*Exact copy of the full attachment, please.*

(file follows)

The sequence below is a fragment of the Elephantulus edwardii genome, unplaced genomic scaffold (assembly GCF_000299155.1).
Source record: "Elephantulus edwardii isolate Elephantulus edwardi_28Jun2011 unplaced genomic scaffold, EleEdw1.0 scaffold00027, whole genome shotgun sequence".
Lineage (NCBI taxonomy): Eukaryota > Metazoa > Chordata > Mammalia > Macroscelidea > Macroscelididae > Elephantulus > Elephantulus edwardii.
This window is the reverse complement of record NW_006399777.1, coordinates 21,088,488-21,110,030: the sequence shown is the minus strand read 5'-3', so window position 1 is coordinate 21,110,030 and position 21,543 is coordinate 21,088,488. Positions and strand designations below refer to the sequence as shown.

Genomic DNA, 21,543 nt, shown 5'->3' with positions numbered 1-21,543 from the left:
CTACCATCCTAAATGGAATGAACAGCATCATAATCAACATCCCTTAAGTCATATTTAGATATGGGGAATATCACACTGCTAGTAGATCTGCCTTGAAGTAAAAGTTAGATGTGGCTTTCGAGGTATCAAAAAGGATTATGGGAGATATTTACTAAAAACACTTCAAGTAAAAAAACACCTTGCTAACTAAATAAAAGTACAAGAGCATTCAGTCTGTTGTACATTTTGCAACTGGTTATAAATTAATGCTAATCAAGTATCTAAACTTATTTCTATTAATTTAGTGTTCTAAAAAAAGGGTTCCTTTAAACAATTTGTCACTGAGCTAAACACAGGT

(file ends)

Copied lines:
The sequence below is a fragment of the Elephantulus edwardii genome, unplaced genomic scaffold (assembly GCF_000299155.1).
Source record: "Elephantulus edwardii isolate Elephantulus edwardi_28Jun2011 unplaced genomic scaffold, EleEdw1.0 scaffold00027, whole genome shotgun sequence".
Lineage (NCBI taxonomy): Eukaryota > Metazoa > Chordata > Mammalia > Macroscelidea > Macroscelididae > Elephantulus > Elephantulus edwardii.
This window is the reverse complement of record NW_006399777.1, coordinates 21,088,488-21,110,030: the sequence shown is the minus strand read 5'-3', so window position 1 is coordinate 21,110,030 and position 21,543 is coordinate 21,088,488. Positions and strand designations below refer to the sequence as shown.

Genomic DNA, 21,543 nt, shown 5'->3' with positions numbered 1-21,543 from the left:
CTACCATCCTAAATGGAATGAACAGCATCATAATCAACATCCCTTAAGTCATATTTAGATATGGGGAATATCACACTGCTAGTAGATCTGCCTTGAAGTAAAAGTTAGATGTGGCTTTCGAGGTATCAAAAAGGATTATGGGAGATATTTACTAAAAACACTTCAAGTAAAAAAACACCTTGCTAACTAAATAAAAGTACAAGAGCATTCAGTCTGTTGTACATTTTGCAACTGGTTATAAATTAATGCTAATCAAGTATCTAAACTTATTTCTATTAATTTAGTGTTCTAAAAAAAGGGTTCCTTTAAACAATTTGTCACTGAGCTAAACACAGGT